Pregnancy: Pregnancy Category B. Risk Summary: There are no adequate and well controlled studies of LATUDA use in pregnant women. Neonates exposed to antipsychotic drugs during the third trimester of pregnancy are at risk for extrapyramidal and/or withdrawal symptoms following delivery. There have been reports of agitation, hypertonia, hypotonia, tremor, somnolence, respiratory distress and feeding disorder in these neonates. These complications have varied in severity; while in some cases symptoms have been self-limited, in other cases neonates have required intensive care unit support and prolonged hospitalization.
LATUDA should be used during pregnancy only if the potential benefit justifies the potential risk to the fetus.
Human Data: Safe use of LATUDA during pregnancy or lactation has not been established; therefore, use of LATUDA in pregnancy, in nursing mothers, or in women of childbearing potential requires that the benefits of treatment be weighed against the possible risks to mother and child.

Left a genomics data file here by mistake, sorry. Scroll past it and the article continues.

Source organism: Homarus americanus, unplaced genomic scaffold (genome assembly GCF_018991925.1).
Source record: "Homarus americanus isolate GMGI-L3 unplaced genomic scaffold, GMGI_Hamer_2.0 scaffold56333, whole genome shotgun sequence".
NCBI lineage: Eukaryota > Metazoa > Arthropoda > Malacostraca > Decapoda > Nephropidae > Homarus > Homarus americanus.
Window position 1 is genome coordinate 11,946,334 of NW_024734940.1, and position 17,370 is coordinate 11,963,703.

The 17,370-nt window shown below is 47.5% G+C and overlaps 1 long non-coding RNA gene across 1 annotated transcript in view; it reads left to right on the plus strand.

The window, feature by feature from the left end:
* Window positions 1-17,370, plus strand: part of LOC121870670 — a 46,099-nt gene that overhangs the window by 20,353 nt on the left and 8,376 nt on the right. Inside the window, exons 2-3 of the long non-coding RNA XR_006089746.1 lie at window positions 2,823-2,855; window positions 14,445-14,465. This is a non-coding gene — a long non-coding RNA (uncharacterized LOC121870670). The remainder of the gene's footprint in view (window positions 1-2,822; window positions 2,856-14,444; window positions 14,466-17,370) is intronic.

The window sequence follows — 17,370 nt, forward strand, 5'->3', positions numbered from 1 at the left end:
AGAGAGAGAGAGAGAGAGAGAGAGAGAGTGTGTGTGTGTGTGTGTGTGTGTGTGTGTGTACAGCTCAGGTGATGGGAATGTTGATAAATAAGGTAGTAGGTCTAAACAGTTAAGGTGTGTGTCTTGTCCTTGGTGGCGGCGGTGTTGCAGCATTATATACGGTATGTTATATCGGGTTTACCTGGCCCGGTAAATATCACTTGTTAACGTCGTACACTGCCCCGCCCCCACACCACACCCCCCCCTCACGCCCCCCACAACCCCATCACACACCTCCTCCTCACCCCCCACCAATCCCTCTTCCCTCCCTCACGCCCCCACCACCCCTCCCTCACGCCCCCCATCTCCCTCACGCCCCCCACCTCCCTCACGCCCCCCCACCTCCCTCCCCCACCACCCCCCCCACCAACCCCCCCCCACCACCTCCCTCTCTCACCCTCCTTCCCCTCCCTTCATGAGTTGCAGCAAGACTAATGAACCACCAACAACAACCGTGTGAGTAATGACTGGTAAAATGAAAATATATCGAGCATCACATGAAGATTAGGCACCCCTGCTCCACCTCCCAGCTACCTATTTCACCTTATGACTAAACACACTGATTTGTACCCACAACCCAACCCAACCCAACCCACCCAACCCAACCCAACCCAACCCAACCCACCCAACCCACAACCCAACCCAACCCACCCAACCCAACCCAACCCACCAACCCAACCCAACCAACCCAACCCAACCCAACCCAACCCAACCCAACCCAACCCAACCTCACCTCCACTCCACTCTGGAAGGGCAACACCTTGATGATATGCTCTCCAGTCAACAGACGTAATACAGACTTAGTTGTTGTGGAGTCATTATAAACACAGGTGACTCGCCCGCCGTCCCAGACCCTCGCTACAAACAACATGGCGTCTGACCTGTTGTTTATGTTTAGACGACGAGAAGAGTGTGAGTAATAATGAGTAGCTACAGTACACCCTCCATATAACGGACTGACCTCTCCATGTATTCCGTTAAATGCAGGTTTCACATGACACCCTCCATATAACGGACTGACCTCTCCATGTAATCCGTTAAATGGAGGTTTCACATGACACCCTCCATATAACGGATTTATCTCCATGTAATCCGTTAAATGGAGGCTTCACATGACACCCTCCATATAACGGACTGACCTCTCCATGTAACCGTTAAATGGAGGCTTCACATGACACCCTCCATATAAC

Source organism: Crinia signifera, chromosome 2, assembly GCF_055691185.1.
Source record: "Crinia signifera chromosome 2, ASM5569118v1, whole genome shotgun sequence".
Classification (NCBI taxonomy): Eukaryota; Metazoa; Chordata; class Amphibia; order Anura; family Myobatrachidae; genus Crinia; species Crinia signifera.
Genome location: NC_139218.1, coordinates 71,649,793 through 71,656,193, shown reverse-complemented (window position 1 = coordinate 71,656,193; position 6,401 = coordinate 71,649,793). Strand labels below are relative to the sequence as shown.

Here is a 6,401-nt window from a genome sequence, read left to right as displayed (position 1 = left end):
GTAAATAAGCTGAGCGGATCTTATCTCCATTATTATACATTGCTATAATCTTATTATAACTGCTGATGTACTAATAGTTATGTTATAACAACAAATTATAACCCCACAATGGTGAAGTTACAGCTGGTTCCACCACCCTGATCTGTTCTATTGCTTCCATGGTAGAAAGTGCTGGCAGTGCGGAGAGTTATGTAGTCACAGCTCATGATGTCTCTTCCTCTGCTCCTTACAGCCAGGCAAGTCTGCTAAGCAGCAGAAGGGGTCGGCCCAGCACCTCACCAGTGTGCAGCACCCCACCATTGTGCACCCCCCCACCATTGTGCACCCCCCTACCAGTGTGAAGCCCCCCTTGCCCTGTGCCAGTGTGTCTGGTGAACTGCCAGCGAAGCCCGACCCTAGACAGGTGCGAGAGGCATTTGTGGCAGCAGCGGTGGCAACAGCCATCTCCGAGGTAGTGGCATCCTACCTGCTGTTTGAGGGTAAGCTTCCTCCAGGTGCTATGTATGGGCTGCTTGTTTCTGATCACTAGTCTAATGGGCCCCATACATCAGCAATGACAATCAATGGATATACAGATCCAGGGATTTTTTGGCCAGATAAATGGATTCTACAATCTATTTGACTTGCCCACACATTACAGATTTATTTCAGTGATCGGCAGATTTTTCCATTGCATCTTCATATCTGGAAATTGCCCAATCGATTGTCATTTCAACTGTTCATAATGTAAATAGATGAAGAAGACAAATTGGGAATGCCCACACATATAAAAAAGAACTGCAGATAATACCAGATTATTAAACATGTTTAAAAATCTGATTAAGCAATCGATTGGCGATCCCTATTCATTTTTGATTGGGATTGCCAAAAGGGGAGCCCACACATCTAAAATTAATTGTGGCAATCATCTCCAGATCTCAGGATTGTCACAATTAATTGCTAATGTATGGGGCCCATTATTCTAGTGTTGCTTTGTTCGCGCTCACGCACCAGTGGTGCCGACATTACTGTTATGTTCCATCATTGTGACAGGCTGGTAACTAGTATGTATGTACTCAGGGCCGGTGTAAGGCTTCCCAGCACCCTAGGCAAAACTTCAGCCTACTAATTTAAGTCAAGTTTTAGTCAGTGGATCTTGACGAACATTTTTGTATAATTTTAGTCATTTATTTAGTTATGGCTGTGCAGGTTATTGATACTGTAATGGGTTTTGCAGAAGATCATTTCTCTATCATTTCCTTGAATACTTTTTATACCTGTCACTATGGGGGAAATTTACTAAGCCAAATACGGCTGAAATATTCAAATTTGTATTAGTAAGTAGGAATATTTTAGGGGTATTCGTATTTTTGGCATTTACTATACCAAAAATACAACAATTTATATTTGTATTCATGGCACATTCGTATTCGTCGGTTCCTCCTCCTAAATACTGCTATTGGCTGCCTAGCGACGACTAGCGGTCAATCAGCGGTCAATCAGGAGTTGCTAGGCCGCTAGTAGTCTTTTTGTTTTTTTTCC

Animal Data: No adverse developmental effects were observed in a study in which pregnant rats were given lurasidone during the period of organogenesis and continuing through weaning at doses up to 10 mg/kg/day, which is approximately half of the maximum recommended human dose (MRHD) of 160 mg/day, based on mg/m2 body surface area.
No teratogenic effects were seen in studies in which pregnant rats and rabbits were given lurasidone during the period of organogenesis at doses up to 25 and 50 mg/kg/day, respectively. These doses are 1.5- and 6-times, in rats and rabbits, respectively, the MRHD of 160 mg/day based on mg/m2 body surface area.
Use in Lactation: LATUDA was excreted in milk of rats during lactation. It is not known whether LATUDA or its metabolites are excreted in human milk. Because of the potential for serious adverse reactions in nursing infants, a decision should be made whether to discontinue nursing or to discontinue the drug, considering the risk of drug discontinuation to the mother.